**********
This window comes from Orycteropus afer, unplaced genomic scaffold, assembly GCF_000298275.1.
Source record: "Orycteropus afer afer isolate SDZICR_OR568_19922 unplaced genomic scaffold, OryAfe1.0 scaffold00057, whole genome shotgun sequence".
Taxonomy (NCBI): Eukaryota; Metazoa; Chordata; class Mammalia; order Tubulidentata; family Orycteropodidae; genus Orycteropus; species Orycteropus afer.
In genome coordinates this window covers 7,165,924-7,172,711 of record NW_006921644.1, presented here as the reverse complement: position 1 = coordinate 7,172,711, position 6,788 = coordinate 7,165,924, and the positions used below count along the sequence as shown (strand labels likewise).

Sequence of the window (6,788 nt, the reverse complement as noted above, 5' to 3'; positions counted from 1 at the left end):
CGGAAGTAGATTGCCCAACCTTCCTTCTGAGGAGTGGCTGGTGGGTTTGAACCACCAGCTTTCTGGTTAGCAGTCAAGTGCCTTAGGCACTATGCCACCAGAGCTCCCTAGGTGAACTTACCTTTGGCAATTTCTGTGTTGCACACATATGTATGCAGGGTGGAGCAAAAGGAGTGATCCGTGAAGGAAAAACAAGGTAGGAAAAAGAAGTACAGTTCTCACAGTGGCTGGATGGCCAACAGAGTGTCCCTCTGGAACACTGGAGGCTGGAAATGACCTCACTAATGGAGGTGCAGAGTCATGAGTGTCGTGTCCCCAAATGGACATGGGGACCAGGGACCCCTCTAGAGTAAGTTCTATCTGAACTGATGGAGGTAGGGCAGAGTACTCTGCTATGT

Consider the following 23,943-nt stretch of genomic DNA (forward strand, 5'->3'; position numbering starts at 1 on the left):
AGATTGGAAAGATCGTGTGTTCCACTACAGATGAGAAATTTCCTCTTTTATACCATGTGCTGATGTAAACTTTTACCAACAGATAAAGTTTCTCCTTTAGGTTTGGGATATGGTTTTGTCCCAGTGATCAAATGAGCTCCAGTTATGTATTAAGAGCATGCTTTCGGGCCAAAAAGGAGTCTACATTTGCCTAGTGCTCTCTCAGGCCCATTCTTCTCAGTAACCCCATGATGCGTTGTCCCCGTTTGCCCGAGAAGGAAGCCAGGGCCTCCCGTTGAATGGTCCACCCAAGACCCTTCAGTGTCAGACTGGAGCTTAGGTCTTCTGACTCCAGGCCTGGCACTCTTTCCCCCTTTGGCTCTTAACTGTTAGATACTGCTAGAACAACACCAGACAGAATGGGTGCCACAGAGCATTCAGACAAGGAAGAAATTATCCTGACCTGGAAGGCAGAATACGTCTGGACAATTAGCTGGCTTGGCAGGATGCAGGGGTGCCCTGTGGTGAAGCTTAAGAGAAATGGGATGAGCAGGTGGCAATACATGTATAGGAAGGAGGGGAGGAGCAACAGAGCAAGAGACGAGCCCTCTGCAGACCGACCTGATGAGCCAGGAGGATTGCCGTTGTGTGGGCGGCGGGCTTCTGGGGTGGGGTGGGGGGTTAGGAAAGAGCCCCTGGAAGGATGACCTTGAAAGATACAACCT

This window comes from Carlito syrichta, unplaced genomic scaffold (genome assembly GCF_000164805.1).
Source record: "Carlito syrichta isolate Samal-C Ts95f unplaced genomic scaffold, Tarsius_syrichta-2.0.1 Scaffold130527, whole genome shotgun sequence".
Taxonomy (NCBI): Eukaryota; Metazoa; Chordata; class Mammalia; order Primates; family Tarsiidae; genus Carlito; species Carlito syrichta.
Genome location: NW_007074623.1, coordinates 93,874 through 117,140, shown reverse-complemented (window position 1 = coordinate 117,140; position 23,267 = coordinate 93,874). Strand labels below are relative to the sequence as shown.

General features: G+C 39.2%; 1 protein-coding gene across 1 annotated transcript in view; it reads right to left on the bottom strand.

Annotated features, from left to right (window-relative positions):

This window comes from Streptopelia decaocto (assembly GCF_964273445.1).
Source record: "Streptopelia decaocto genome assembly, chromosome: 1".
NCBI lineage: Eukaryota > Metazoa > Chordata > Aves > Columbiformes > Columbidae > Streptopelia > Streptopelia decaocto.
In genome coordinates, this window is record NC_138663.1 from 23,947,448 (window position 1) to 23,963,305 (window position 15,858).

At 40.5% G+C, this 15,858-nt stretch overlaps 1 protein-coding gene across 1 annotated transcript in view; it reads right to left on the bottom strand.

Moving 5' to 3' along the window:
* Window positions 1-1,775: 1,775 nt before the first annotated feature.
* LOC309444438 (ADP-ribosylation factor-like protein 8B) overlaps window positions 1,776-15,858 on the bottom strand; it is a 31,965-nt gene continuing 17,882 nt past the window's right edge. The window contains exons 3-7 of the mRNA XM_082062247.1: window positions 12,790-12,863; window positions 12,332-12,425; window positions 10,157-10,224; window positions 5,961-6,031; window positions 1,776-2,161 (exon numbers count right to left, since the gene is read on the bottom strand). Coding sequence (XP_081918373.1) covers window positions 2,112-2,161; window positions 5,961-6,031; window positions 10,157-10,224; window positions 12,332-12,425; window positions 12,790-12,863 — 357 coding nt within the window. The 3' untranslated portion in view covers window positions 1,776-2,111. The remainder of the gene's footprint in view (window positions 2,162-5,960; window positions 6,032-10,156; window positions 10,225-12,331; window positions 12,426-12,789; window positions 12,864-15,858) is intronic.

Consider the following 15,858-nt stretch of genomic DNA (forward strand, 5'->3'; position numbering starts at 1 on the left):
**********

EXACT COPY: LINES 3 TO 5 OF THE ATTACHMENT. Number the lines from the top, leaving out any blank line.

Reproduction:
Taxonomy (NCBI): Eukaryota; Metazoa; Chordata; class Mammalia; order Tubulidentata; family Orycteropodidae; genus Orycteropus; species Orycteropus afer.
In genome coordinates this window covers 7,165,924-7,172,711 of record NW_006921644.1, presented here as the reverse complement: position 1 = coordinate 7,172,711, position 6,788 = coordinate 7,165,924, and the positions used below count along the sequence as shown (strand labels likewise).

Sequence of the window (6,788 nt, the reverse complement as noted above, 5' to 3'; positions counted from 1 at the left end):